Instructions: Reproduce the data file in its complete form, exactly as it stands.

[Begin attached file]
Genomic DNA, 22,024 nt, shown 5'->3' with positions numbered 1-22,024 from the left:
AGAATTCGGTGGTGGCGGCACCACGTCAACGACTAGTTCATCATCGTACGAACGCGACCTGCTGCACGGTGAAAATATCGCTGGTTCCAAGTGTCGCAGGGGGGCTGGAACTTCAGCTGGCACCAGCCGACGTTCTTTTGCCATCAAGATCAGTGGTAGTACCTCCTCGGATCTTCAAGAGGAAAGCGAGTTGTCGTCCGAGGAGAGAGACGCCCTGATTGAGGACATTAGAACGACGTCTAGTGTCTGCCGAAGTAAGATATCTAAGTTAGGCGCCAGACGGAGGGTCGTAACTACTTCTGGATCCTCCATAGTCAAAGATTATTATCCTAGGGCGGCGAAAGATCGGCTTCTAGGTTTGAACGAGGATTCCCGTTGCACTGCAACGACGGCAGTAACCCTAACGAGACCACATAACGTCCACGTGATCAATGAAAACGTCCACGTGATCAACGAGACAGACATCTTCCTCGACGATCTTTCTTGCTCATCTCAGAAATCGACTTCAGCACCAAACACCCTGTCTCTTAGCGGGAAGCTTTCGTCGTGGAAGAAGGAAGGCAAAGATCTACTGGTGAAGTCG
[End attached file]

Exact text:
Genomic DNA, 22,024 nt, shown 5'->3' with positions numbered 1-22,024 from the left:
AGAATTCGGTGGTGGCGGCACCACGTCAACGACTAGTTCATCATCGTACGAACGCGACCTGCTGCACGGTGAAAATATCGCTGGTTCCAAGTGTCGCAGGGGGGCTGGAACTTCAGCTGGCACCAGCCGACGTTCTTTTGCCATCAAGATCAGTGGTAGTACCTCCTCGGATCTTCAAGAGGAAAGCGAGTTGTCGTCCGAGGAGAGAGACGCCCTGATTGAGGACATTAGAACGACGTCTAGTGTCTGCCGAAGTAAGATATCTAAGTTAGGCGCCAGACGGAGGGTCGTAACTACTTCTGGATCCTCCATAGTCAAAGATTATTATCCTAGGGCGGCGAAAGATCGGCTTCTAGGTTTGAACGAGGATTCCCGTTGCACTGCAACGACGGCAGTAACCCTAACGAGACCACATAACGTCCACGTGATCAATGAAAACGTCCACGTGATCAACGAGACAGACATCTTCCTCGACGATCTTTCTTGCTCATCTCAGAAATCGACTTCAGCACCAAACACCCTGTCTCTTAGCGGGAAGCTTTCGTCGTGGAAGAAGGAAGGCAAAGATCTACTGGTGAAGTCG